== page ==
SBS Video Player
Thank you for posting this link. It still amazes me that with technology today, I can watch something on the computer that was watched in Denmark.
As for Mary, I don't think I ever gave her credit for learning another language. From what I heard on the documentary, it sounds like a very difficult language to learn and she speaks it very very good. I'm very impressed.
My parents speak can speak both english and spanish, english being their mother tongue. Even after 45 years of listening to them when they do speak spanish, I know nothing but a few words here and there. I commend her! Well done Pr. Mary!
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  #310  
Old 04-04-2011, 07:21 PM
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Originally Posted by sesa View Post
Thank you for posting this link. It still amazes me that with technology today, I can watch something on the computer that was watched in Denmark.
As for Mary, I don't think I ever gave her credit for learning another language. From what I heard on the documentary, it sounds like a very difficult language to learn and she speaks it very very good. I'm very impressed.
My parents speak can speak both english and spanish, english being their mother tongue. Even after 45 years of listening to them when they do speak spanish, I know nothing but a few words here and there. I commend her! Well done Pr. Mary!
I am sorry, but I don't think this is such an amazing accomplishment, to learn to speak another language... I mean, there are people who speak six, seven or even ten languages. That would be something, I would assume...
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  #311  
Old 04-04-2011, 07:37 PM
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Originally Posted by Cinderella5x View Post
I am sorry, but I don't think this is such an amazing accomplishment, to learn to speak another language... I mean, there are people who speak six, seven or even ten languages. That would be something, I would assume...
In Mary's defence I'd say it isn't that simple.

Mary has to be able to read and write Danish to almost perfection. She is expected to speak Danish not just fluently, but to master the nuances of the language. Including subtleties and sounds that simply doesn't exist in English. (Let alone our little habit of omitting words when we speak or cutting off the ends of words).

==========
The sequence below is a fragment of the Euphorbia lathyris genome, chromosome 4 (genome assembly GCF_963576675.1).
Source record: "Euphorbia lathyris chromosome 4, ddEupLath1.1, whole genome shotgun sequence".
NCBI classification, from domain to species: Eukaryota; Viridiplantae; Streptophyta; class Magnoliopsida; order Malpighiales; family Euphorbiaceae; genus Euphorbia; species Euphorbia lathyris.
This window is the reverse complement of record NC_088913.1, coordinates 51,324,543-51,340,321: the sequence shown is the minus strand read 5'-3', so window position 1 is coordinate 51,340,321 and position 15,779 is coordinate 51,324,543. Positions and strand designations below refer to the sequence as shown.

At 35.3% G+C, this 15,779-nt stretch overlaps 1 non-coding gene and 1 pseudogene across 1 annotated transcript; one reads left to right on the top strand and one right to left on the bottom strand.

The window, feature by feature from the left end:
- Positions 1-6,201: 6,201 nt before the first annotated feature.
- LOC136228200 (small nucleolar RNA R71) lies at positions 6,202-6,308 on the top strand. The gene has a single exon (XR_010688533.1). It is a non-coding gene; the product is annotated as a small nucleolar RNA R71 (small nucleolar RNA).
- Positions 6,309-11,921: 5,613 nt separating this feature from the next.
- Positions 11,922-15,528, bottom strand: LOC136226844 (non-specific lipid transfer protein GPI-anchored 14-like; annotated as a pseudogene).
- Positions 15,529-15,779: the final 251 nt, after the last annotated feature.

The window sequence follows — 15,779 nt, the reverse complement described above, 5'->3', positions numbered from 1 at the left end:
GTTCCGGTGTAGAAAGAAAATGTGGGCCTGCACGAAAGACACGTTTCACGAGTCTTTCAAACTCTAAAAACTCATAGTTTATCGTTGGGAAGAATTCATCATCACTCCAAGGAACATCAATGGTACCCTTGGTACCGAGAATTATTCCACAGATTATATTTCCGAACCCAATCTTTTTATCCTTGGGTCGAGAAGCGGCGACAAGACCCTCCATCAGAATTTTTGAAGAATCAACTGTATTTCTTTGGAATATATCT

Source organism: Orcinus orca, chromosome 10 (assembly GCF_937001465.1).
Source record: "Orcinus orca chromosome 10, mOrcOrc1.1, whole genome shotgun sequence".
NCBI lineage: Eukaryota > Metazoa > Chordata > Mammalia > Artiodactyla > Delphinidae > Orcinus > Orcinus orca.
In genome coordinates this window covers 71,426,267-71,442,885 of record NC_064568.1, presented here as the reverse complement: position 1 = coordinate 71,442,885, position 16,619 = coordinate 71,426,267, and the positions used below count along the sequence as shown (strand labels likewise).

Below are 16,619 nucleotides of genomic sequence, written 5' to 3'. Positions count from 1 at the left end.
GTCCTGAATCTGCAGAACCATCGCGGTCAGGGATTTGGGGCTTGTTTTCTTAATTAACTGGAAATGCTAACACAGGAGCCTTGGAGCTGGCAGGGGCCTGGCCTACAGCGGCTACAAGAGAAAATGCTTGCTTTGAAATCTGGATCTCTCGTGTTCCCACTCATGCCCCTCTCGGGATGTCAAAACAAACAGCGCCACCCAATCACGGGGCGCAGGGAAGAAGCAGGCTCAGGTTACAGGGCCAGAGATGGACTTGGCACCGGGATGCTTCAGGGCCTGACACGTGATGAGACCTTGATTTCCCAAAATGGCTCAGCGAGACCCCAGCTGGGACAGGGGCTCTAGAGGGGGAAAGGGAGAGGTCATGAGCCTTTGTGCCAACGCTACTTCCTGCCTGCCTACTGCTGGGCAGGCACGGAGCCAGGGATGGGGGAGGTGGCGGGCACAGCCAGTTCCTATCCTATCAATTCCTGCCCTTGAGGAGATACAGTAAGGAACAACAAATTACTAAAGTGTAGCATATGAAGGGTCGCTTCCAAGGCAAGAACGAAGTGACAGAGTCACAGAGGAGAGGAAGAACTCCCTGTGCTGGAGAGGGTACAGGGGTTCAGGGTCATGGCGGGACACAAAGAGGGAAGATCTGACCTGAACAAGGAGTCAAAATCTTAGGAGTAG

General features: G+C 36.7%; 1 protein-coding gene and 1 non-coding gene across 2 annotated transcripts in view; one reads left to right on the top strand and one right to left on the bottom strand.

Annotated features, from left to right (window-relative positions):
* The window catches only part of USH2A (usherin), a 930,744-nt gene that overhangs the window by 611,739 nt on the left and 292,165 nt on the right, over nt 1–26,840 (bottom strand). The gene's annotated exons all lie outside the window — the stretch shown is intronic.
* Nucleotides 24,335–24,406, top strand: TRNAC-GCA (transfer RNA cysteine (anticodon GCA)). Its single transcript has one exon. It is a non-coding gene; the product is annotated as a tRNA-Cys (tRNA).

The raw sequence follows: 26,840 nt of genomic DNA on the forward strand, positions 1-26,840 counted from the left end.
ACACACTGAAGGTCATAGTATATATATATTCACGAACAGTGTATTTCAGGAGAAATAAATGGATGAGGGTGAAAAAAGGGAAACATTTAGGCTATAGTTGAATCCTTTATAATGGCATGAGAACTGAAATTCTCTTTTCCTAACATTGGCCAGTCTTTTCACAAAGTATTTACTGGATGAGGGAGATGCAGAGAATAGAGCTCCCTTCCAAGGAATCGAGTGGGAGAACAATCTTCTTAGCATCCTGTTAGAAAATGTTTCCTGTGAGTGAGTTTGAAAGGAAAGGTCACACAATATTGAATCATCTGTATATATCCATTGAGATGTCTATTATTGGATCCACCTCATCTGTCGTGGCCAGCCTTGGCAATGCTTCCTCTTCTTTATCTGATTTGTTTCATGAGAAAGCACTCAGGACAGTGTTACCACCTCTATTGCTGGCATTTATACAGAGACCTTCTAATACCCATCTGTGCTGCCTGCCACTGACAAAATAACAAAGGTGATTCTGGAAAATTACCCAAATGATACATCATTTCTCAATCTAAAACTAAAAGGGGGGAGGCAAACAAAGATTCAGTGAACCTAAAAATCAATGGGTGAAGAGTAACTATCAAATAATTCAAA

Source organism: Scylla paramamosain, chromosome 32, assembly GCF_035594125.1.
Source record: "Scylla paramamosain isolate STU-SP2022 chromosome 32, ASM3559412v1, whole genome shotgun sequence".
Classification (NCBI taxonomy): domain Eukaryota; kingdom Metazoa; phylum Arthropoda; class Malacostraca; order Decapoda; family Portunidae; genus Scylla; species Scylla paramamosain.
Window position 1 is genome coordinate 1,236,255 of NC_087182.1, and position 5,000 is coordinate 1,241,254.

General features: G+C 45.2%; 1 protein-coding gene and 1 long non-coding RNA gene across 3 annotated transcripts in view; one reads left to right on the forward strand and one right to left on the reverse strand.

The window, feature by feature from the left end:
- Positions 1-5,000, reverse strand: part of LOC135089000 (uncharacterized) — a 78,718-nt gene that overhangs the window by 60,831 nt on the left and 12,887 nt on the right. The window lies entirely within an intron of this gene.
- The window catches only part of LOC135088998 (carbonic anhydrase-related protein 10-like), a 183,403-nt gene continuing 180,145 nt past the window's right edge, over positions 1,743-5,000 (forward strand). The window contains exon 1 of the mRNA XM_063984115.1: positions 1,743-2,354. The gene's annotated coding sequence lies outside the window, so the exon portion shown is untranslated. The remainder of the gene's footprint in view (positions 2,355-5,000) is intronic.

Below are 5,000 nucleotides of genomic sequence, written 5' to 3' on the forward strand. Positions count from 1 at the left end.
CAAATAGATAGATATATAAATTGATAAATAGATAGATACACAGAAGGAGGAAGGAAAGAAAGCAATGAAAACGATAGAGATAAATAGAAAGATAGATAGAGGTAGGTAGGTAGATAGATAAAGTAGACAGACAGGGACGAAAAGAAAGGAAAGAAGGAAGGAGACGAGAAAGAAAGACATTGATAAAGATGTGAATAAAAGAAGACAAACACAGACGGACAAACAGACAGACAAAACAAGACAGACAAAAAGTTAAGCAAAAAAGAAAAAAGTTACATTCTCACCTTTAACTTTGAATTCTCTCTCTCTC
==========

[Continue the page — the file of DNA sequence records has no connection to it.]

Oh, did I mention the constant use of irony? (Which can be a genuine problem in workplaces with different cultures).
Not only that, she also has to understand the natives. Copenhagener Danish sounds different from say Danish spoken on Southern Funen even though the words are exactly the same. - And that's pretty easy, because Danish spoken in Northern Jutland or Bornholm sound even more different!
And then there are dialects....
It's litterally no more than 100 years ago that Danes from different parts of the country would have had problems understanding each other.

I believe Mary may have needed an aspirin from time to time.

It'll be equivalent to dropping me off in Yorkshire or rural Louisiana. I may have learned to speak English, but I'd still be pretty lost...
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  #312  
Old 04-04-2011, 09:37 PM
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It does seem to be a difficult language, I hadn't realized it was that non-standardized.
I must say I was a bit disappointed not to hear ANY english from Mary during the documentary. Even in the very small bit when she briefly speaks to her husband and says good night to Christian on their way out to the Greek state dinner.
I was under the impression she spoke English to her husband and children.
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  #313  
Old 04-04-2011, 10:45 PM
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Quote:
Originally Posted by Frelinghighness
It does seem to be a difficult language, I hadn't realized it was that non-standardized.
I must say I was a bit disappointed not to hear ANY english from Mary during the documentary. Even in the very small bit when she briefly speaks to her husband and says good night to Christian on their way out to the Greek state dinner.
I was under the impression she spoke English to her husband and children.
I think it speaks volumes for Mary in terms of discipline. I think that its wonderful that she speaks Danish on a regular basis, especially to the children.
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  #314  
Old 04-05-2011, 12:29 AM